Yesterday, the 20th of October, was World Osteoporosis Day, established by the International Osteoporosis Foundation to raise awareness of this condition.
Personally, I’d rather raise awareness of Big Pharma’s shady tactics and give you safe, drug-free ways to reverse and prevent osteoporosis. That’s why I’m thrilled to share with you today’s Bulletin.
The Medical Establishment is (wrongly) thrilled about its latest discovery of Merck’s soon-to-be approved osteoporosis drug, odanacatib. It turns out that the drug tampers with vital bone cells in ways scientists never anticipated.
On a different note, once again Savers are ahead of the curve – new research has confirmed that resveratrol, a plant polyphenol, actually increases bone density.
Plus NASA is on board with the nutritional guidelines of the Osteoporosis Reversal Program. And last but not least, more space-age research reaffirms the importance of weight-bearing exercise to increase bone density.
So let’s get started!
1. New Discovery: Odanacatib Study Reveals This Drug Tampers With Crucial Bone Cells (And The Medical Establishment Is Thrilled)
When researchers used mice to study Merck’s odanacatib, an experimental new osteoporosis drug,1 they found out something that surprised them. It turns out that osteoclast (bone-destroying cells) precursors called preosteoclasts secrete PDGF-BB, a substance that attracts more bone-building cells (osteoblasts) and specialized blood vessels necessary to form new bone.
“‘Most osteoporosis drugs on the market slow down bone resorption but do nothing to encourage bone rebuilding,’ says Cao. Previous data, including that from early clinical trials in humans, indicated that the drug odanacatib decreases bone resorption by hobbling CTSK, one of the enzymes used to resorb bone. What came as a pleasant surprise was that the same drug also increased bone rebuilding, but the question was how it did so, Cao says.
To learn more, Cao and his team studied mice genetically engineered to have neither bone-dissolving osteoclasts nor their precursors, preosteoclasts. Though the inner bones of the mice were abnormal, as expected, the team also found that the outside layers of the bones were thin. Moreover, the specialized blood vessels needed to transport bone-building supplies were in scarce supply, suggesting overall that osteoclasts and their precursors regulate bone building and bone resorption.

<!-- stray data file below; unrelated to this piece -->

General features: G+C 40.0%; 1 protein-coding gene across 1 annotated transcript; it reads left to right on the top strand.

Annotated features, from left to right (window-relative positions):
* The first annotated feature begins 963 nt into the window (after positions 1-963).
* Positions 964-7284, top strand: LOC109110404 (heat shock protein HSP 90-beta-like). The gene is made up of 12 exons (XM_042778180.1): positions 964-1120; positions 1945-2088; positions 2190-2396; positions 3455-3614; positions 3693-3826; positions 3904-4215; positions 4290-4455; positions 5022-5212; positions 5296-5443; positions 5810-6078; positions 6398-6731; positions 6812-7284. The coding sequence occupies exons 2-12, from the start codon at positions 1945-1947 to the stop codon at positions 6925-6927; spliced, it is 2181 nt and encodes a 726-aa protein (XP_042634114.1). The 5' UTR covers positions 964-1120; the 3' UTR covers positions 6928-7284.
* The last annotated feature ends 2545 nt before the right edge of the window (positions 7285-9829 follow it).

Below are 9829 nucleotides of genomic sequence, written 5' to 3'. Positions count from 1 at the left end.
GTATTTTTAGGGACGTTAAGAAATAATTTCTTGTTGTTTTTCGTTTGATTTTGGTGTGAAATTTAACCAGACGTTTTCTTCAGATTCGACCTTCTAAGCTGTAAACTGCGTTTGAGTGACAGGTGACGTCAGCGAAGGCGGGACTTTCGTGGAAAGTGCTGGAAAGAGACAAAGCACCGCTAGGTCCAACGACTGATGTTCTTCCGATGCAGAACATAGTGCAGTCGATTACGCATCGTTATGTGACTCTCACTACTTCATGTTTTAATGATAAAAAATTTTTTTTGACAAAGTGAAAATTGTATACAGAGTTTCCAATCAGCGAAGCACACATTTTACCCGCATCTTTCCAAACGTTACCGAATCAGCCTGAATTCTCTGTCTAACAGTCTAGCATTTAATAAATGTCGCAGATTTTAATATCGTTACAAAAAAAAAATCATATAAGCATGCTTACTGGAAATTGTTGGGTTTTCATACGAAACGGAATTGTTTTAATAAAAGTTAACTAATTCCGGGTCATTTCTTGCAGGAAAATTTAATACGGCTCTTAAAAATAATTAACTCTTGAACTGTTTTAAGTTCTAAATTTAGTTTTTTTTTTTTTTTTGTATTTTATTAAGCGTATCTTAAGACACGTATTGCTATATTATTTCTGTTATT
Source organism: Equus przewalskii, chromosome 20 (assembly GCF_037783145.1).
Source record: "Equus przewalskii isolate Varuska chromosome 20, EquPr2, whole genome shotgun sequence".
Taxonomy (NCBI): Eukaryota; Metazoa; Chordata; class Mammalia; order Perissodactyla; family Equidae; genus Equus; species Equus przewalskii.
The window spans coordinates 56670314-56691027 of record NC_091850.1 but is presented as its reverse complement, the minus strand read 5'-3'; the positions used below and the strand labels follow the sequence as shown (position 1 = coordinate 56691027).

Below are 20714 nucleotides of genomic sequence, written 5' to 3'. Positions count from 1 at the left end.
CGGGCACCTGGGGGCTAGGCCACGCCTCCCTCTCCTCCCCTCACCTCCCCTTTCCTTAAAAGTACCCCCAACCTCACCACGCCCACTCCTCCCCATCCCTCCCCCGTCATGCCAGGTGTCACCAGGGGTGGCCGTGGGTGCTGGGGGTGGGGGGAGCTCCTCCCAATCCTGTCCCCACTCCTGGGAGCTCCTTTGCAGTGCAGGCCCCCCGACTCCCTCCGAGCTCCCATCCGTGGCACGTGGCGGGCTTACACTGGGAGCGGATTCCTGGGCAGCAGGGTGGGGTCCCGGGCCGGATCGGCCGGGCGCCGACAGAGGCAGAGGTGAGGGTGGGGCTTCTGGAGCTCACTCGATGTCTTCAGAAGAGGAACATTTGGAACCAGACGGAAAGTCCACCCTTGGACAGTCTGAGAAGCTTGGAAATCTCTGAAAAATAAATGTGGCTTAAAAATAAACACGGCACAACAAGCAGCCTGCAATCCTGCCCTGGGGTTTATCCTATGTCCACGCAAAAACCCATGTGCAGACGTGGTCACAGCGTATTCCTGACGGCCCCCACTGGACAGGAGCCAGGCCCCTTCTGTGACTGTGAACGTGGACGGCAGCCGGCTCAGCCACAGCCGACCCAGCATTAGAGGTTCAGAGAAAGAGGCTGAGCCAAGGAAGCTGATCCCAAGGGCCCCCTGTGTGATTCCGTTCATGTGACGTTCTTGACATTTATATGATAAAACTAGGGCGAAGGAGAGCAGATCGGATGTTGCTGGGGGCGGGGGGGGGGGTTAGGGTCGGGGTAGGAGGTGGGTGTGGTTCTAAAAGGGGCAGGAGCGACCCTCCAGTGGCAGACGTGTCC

According to Cao, in addition to slowing bone resorption by blocking CTSK, an osteoclast ‘weapon,’ the drug also appears to slow down the maturation of preosteoclasts, lengthening the amount of time they secrete PDGF-BB before becoming osteoclasts. With increased PDGF-BB, more specialized blood vessels are made and more bone-building cells arrive, restoring the balance between bone resorption and bone rebuilding.”2
On the surface, this could sound like a step in the right direction. But I predict that there will be awful side effects reported in the future in part caused by slower preosteoclast maturation. Time will tell, as odanacatib will most certainly get approved in the near future, in spite of its many (already known) undesirable side effects.
In fact, research chief Roger Perlmutter raised concerns about a higher incidence of stroke and atrial fibrillation among patients taking odanacatib. He also mentioned morphea (skin thickening and itching) in those taking the drug. And an even more notable danger of odanacatib is the increase in femur fracture Perlmutter observed in some study subjects.
If we’ve learned anything from the extensive research and scientific studies in the Osteoporosis Reversal Program, it’s that tampering with the body’s natural bone remodeling process is not only ineffective, but it can also be disastrous. And there’s just no need to “go there” with so many natural, safe, and easy methods (as described in the Program) that can reverse bone loss and recover youthful bones.
2. Scientifically Proven: Powerful Polyphenol Increases Spinal Bone Density
Savers will not be surprised about this: while studying metabolic syndrome, Danish researchers discovered the bone-building effects of resveratrol, a polyphenol (plant chemical) found in grapes, some berries, and wine.
“Resveratrol is one of a group of plant compounds known as polyphenols. In addition to red wine and grapes, resveratrol is found in nuts. The compound has anti-inflammatory properties and has been found to protect against bone loss in mice and rats.